Yeah, and very classic, very dry. Very, you know, they’re relying a lot on Pinot Noir and Chardonnay, and I don’t think they have Pinot Meunier, that seems to be much harder to find in most California sparkling wines.
Paula Kornell 21:34
I think it is now. It used to be, used to be a bit, maybe 10 years ago, it was much more prevalent, and I don’t know if it was just the fact that it didn’t grow as well or that it was too costly to grow. I honestly don’t know. But you don’t see very much anymore.
Virginie Boone 21:51
Yeah, you just, you don’t, and maybe here it doesn’t contribute what it does in Champagne and that’s another reason as well, and you’re hedging your bets. By having more Pinot or Chardonnay that you could turn into a still wine if need be or sell to somebody to make into a still wine. I think that’s probably it. So another producer that that I’ve long liked and admired is Domaine Carneros. You know, we were talking about Carneros earlier, and another sort of lineage to France. But long time, very high and you know, classically made sparkling wines. I really like their La Rêve Blanc de Blancs.
Paula Kornell 22:31
Yeah, I love the acidity on that, especially as I’m just as we’re talking about both of these wines. I’m thinking also, they also have females behind them too, between Iron Horse and Domaine Carneros. So it’s pretty cool.
Virginie Boone 22:42
They do and you know, and I do find that there’s a lot of women involved in sparkling wine in California. Yeah, absolutely. To that point, yeah, including Jamie Davies, who, you know, was one of the founders of Schramsberg.
Paula Kornell 22:56
Virginie Boone 22:57
Yeah, so the Le Rêve Blanc de Blancs, I don’t think that they make it every year. The last vintage I had, I think was 2012. So they clearly keep it in bottle for an extended period of time. Is that something that you are looking to do? Have you put some stuff aside?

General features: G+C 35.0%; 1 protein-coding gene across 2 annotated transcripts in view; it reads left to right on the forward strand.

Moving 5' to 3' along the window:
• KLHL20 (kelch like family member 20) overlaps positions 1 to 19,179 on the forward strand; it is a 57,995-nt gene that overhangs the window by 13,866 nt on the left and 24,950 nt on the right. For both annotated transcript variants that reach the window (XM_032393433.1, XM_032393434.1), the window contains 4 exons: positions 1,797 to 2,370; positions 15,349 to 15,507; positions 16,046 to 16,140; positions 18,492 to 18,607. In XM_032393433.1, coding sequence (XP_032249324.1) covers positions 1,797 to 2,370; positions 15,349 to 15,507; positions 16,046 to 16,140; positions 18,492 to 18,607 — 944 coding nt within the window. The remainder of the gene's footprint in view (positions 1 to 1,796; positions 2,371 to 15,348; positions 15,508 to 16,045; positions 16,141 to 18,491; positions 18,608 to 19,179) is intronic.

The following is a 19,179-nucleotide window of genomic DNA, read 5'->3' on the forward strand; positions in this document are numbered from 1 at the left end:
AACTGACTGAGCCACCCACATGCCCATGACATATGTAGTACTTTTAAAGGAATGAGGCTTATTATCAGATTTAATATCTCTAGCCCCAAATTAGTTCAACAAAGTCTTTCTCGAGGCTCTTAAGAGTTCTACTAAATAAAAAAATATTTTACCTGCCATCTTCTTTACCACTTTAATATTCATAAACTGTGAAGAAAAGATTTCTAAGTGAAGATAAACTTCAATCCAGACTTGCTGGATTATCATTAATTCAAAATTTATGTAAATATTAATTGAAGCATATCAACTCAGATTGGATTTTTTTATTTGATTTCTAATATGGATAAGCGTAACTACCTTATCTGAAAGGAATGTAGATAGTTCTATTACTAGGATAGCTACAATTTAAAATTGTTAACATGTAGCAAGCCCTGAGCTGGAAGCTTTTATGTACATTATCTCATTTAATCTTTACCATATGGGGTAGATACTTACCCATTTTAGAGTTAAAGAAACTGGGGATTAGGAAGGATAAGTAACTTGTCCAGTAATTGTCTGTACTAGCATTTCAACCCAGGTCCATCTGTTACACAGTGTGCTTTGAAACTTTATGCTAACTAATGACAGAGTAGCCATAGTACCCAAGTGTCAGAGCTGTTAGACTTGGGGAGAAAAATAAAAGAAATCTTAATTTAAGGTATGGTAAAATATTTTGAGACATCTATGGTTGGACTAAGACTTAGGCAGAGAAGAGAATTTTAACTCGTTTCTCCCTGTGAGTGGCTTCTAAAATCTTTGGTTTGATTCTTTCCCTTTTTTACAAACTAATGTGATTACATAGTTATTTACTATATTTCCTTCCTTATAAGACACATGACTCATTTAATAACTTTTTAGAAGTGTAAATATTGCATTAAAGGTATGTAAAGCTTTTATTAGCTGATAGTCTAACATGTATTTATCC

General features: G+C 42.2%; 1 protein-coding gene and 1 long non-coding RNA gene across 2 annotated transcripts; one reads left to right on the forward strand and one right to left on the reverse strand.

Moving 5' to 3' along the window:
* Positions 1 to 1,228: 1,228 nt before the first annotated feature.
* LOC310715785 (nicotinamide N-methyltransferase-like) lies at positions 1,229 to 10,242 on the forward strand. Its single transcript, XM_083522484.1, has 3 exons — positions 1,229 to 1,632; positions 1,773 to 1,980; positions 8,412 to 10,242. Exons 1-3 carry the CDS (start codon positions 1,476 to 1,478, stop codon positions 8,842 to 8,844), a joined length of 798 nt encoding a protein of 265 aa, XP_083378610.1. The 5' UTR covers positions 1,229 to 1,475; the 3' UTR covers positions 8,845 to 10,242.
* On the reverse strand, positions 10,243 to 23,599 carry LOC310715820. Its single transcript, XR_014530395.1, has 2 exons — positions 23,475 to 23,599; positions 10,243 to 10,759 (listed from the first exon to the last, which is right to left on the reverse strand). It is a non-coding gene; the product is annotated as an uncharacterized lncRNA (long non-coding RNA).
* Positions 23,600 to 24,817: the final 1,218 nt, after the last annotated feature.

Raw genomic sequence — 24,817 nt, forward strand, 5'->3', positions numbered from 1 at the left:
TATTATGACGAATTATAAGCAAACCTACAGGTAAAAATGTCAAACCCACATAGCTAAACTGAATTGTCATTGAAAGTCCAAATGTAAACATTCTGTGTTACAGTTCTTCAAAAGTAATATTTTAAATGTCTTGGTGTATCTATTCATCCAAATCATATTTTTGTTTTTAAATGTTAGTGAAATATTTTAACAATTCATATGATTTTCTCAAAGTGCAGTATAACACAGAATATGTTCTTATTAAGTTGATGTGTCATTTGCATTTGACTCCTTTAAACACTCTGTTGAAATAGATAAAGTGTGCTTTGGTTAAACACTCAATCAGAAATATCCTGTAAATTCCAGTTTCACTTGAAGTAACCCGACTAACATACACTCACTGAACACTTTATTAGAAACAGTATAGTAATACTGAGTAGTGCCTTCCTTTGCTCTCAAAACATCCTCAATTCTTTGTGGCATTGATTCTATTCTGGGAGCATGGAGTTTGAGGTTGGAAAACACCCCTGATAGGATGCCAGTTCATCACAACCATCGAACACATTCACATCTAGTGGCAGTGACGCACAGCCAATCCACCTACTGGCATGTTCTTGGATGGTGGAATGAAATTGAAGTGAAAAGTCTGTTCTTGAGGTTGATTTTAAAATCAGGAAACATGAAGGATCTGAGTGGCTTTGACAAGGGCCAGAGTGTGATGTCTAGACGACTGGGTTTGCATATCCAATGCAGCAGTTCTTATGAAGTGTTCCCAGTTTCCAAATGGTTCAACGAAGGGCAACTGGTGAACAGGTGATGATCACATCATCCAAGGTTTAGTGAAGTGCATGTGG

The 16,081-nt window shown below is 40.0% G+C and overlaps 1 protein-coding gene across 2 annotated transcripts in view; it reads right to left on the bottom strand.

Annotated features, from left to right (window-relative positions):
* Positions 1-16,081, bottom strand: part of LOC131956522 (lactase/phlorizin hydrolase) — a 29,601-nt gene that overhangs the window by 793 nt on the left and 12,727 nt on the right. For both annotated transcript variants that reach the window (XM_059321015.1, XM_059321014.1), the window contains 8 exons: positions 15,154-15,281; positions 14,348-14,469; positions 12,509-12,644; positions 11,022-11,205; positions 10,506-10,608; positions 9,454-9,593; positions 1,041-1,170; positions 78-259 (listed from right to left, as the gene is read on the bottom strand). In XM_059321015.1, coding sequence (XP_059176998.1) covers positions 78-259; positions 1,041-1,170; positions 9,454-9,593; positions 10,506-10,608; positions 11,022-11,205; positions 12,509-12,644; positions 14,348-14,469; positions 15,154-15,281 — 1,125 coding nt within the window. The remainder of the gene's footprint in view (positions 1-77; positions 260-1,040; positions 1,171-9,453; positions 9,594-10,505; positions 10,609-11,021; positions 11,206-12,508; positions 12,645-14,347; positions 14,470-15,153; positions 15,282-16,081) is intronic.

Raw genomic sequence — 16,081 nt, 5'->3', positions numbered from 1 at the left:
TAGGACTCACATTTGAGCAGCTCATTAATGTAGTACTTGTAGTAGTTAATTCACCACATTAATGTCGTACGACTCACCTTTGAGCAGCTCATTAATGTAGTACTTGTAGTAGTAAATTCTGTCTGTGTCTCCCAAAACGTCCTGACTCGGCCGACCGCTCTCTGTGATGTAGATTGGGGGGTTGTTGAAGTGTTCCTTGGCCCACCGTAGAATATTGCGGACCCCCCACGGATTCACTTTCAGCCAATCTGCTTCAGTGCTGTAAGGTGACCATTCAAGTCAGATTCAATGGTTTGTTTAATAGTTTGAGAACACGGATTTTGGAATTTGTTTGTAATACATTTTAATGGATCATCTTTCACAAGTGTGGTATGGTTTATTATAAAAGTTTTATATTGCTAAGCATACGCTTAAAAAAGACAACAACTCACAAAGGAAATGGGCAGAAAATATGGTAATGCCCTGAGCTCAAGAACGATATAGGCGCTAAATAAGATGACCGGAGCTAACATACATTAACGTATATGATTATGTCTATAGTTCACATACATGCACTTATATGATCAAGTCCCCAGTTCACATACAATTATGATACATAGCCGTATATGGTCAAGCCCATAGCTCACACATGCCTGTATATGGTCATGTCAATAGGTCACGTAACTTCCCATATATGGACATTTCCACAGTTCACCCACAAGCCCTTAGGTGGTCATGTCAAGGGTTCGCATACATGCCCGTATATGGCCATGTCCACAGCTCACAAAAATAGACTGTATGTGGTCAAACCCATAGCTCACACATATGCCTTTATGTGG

Paula Kornell 23:15
Well, yes. And really, you know, my dream is to be able to have something that is on the older side. I think that was why it was so important when we were doing the Napa Valley to really, some of the wine, some of the wine in there has been barrel fermented, trying to give it as much backbone as possibly we can give without having to age it for quite a long time. But yeah, so this next this harvest we’ll be producing a blanc de blancs. And hopefully we’re going to be able to age that for at least four years. We’ll see, but we’re hoping that we can get as much age as possible on it, but I love what I do, love that Domaine Carneros is that dry and that it’s very, the acidity and the yeastiness is a great blend together.
Virginie Boone 24:03
Yeah. And, you know, the other thing thinking about Schramsberg was I’ve noticed some of the ones that I’ve really liked from them most recently are actually vineyard-designated sparklers. And so, I think one of the ones that came to mind was they were working with grape vineyard Hyde Vineyard, which many people know for their Chardonnay. They made a blanc de blancs that, the last one I had, I think was 2014. But, do you think it’s interesting, the vineyard-designate sparkling? I haven’t seen as much of that. What do you think, is that interesting? Do you think that consumers are drawn to that, who maybe either maybe they don’t know the producer or maybe they have, they’re not drinking as much sparkling wine as they could and this might be a good way to reach them.
Paula Kornell 24:51
I think it’s just another designate that could help them. You’ve got the name of the winery, the name of the vineyard and then you have Napa Valley. On top of it, my concern is if it gets too complicated, that we go in a different direction, I really do want to keep it as simple as possible. However, for the Napa Valley, I don’t have Mitsuko’s Vineyard on the label, but it is 100% from one particular vineyard. So it’s, it’s doable. It’s just a matter of how much information you want to put on that label.
Virginie Boone 25:26